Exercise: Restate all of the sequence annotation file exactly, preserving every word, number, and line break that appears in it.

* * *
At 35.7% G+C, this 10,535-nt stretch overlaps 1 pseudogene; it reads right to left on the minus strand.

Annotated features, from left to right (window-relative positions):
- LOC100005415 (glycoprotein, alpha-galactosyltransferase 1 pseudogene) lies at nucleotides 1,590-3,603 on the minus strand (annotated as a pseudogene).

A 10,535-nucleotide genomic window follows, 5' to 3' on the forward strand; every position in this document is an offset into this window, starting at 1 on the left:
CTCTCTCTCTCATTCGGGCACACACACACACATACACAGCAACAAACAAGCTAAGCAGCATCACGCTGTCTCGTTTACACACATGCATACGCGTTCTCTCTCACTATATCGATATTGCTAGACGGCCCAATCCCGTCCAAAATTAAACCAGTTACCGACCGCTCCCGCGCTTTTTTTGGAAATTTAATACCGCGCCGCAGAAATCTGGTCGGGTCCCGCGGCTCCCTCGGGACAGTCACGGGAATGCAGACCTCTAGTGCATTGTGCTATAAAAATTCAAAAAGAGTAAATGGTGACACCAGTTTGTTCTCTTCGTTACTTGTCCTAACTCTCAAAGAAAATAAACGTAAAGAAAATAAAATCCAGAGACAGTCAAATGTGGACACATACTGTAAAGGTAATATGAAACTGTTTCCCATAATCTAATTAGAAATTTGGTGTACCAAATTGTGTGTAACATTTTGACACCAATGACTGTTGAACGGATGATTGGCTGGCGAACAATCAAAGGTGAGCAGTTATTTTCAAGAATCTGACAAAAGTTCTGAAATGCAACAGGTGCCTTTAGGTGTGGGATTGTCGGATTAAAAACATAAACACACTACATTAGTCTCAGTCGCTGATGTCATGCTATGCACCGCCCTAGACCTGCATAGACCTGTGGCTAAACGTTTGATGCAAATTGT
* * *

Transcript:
At 35.7% G+C, this 10,535-nt stretch overlaps 1 pseudogene; it reads right to left on the minus strand.

Annotated features, from left to right (window-relative positions):
- LOC100005415 (glycoprotein, alpha-galactosyltransferase 1 pseudogene) lies at nucleotides 1,590-3,603 on the minus strand (annotated as a pseudogene).

A 10,535-nucleotide genomic window follows, 5' to 3' on the forward strand; every position in this document is an offset into this window, starting at 1 on the left:
CTCTCTCTCTCATTCGGGCACACACACACACATACACAGCAACAAACAAGCTAAGCAGCATCACGCTGTCTCGTTTACACACATGCATACGCGTTCTCTCTCACTATATCGATATTGCTAGACGGCCCAATCCCGTCCAAAATTAAACCAGTTACCGACCGCTCCCGCGCTTTTTTTGGAAATTTAATACCGCGCCGCAGAAATCTGGTCGGGTCCCGCGGCTCCCTCGGGACAGTCACGGGAATGCAGACCTCTAGTGCATTGTGCTATAAAAATTCAAAAAGAGTAAATGGTGACACCAGTTTGTTCTCTTCGTTACTTGTCCTAACTCTCAAAGAAAATAAACGTAAAGAAAATAAAATCCAGAGACAGTCAAATGTGGACACATACTGTAAAGGTAATATGAAACTGTTTCCCATAATCTAATTAGAAATTTGGTGTACCAAATTGTGTGTAACATTTTGACACCAATGACTGTTGAACGGATGATTGGCTGGCGAACAATCAAAGGTGAGCAGTTATTTTCAAGAATCTGACAAAAGTTCTGAAATGCAACAGGTGCCTTTAGGTGTGGGATTGTCGGATTAAAAACATAAACACACTACATTAGTCTCAGTCGCTGATGTCATGCTATGCACCGCCCTAGACCTGCATAGACCTGTGGCTAAACGTTTGATGCAAATTGT